(November 7, 2003) The group aims to reach an agreement with Baghdad by the end of 2004, the deadline of its official moratorium on Iraq’s payments, a person close to the Paris Club told Friday’s Wall Street Journal.
Make Baghdad pay
(November 6, 2003) The New York Times posted an amendment to an opinion editorial published on Nov. 4 by Mark Medish, who wrote Iraq should repay its foreign debts and negotiate "an orderly, market-friendly debt repayment schedule based on financial analysis; and encourage creative solutions, including debt swaps." What the article didn’t disclose at the time of publication was that Mr. Medish, an international lawyer and former Treasury official, represents corporations that are owed money by Iraq.
Bulgaria’s $1m aid to Iraq
(November 6, 2003) But Bulgaria is not ready to cancel Iraq’s debt. "Every government represents the same country, no matter when or how it accumulated its debts, and this is a principle which must be complied with." – Foreign Minister Solomon Passi.
Bremer plans to enlarge, refocus Iraq occupation authority
(November 6, 2003) Bremer also intends to devote more attention to reducing Iraq’s debt . . . Bremer is considering several options to address the issue, including asking Bush to appoint a senior official to engage in negotiations with foreign governments.
Relief for Iraq
(October 31, 2003) Clearly, some form of major relief for Iraq should be granted. Saddling the country with a burdensome debt is no way to get the first genuine Arab democracy off the ground.
Who will rebuild Iraq?
(October 31, 2003) The Russians are represented in Madrid, but they are there only to insist that any new, democratic Iraq repay the $3.4 billion they lent Saddam to buy MiGs and other Soviet-era weaponry. No wonder they are called Odious Debts.
Iraq business deals may be invalid, law experts warn
(October 30, 2003) The US-led provisional authority in Iraq may be breaking international law by selling state assets, experts have warned, raising the prospect that contracts signed now by foreign investors could be scrapped by a future Iraqi government.
Don’t let Iraq debt break the bank
(October 27, 2003) As a child living in Kuwait during the first month of the Iraqi invasion . . . the most predominant memories are that of adolescents and senior citizens dressed in camouflage and toting AK-47’s, none of whom wanted to be there.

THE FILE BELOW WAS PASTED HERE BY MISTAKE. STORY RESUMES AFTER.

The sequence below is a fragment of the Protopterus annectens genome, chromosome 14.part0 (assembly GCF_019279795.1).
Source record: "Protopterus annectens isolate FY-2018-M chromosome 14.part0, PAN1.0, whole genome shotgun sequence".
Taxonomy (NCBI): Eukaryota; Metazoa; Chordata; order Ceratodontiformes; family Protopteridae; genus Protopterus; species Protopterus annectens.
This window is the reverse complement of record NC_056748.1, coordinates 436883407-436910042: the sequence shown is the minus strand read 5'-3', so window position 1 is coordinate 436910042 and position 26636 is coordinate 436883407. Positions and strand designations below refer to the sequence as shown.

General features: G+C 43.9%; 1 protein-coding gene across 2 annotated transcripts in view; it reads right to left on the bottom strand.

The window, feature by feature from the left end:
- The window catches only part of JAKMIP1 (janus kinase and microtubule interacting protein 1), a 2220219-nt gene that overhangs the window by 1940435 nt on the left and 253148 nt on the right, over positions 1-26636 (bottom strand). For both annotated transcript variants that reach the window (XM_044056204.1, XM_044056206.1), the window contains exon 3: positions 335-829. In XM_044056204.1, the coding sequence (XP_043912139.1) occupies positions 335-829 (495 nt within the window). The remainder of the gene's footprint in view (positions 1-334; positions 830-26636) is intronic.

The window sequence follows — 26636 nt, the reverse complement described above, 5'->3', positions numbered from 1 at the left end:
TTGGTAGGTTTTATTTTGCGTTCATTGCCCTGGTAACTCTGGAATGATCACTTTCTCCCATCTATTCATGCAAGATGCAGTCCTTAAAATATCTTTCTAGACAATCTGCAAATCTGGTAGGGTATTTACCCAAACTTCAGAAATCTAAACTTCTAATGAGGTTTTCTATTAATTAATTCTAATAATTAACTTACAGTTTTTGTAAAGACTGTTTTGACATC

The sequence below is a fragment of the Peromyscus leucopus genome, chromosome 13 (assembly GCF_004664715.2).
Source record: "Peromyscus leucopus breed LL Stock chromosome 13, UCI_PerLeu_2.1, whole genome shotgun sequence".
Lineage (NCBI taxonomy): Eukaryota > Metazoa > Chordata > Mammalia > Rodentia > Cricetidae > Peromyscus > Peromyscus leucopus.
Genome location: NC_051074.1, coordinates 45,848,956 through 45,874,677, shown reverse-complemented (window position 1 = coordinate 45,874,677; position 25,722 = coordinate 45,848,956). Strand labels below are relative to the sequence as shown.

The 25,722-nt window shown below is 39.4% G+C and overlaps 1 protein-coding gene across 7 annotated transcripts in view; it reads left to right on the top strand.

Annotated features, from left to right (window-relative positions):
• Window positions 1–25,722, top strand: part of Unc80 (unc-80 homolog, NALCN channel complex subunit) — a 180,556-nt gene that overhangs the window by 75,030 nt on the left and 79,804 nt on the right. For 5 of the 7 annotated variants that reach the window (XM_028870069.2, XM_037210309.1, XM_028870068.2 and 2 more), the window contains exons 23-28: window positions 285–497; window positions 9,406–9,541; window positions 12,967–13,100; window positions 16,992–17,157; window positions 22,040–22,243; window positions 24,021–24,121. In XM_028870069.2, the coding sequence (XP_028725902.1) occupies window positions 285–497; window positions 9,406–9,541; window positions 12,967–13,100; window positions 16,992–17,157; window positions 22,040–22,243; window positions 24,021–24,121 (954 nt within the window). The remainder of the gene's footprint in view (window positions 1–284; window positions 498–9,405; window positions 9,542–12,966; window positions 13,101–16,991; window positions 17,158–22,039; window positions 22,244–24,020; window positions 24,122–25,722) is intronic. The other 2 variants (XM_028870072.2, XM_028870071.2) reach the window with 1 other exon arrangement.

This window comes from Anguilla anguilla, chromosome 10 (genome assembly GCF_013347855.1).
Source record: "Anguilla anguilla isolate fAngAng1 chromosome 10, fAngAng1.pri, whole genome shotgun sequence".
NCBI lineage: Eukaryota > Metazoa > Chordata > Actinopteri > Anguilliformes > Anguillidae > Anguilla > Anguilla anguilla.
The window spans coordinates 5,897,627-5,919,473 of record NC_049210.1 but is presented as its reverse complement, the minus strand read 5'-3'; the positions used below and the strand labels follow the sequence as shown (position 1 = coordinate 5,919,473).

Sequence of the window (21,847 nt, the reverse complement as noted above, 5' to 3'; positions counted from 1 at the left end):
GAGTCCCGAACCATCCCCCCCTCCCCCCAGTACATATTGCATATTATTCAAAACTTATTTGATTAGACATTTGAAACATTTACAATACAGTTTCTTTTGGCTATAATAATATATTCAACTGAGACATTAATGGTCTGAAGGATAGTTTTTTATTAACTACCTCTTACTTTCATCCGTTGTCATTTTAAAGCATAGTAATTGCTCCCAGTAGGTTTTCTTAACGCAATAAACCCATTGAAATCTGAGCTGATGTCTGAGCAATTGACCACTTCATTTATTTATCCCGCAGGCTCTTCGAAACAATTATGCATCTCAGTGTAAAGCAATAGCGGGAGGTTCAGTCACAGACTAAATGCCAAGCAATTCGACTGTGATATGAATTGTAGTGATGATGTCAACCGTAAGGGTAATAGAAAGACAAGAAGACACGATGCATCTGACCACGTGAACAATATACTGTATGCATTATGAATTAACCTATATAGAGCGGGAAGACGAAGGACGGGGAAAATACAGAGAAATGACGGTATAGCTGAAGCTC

Berlin says no Iraq debt forgiveness, freeze possible
(October 27, 2003) A complete debt forgiveness by the German government can scarcely be considered," government spokesman Thomas Steg told a news conference in Berlin.
Madrid marks a milestone in Iraq’s reconstruction
(October 27, 2003) What Iraq needs is a Marshall Plan. That is, an international effort, that – just as the Marshall Plan did for many European countries after World War II – restores Iraq to the position it enjoyed before Saddam Hussein decided to wage war on Iran.
Indebted to Saddam
(October 27, 2003) "[The doctrine of ‘odious debt’] has two attractions. It relieves Iraqis from debt burdens undertaken by a hideous tyrant for hideous purposes, and it puts future creditors to other hideous tyrants on notice that such debts might go unpaid.
Iraqi debt worse, says economics professor
(October 25, 2003) All international organizations said Saddam Hussein does not represent the people of Iraq." Then why should the Iraqis be held responsible for the loans he had taken, argues a leading Iraqi economics professor.
Germany opposes cancelling Iraq’s debt
(October 24, 2003) "I rule out a complete cancellation of the debt," run up by former president Saddam Hussein’s regime and estimated at $130 billion (110 million euros), Heidemarie Wieczorek-Zeul, Minister for Cooperation and Development, said.
Scaling the Iraq debt mountain
(October 24, 2003) Why cancel Saddam’s debts and not those accumulated by former Congolese dictator Mobutu Sese Seko, to name just one notorious example. The US administration isn’t in favour of a blanket write-off either, but would like to see one in the case of Iraq.
Iraq’s huge debts haunt donor conference
(October 23, 2003) Iraq’s $100 billion plus debt was supposed to be off the agenda at a summit to raise money to rebuild the battered country, but it emerged on Thursday as one of the key issues hindering the fund raising effort.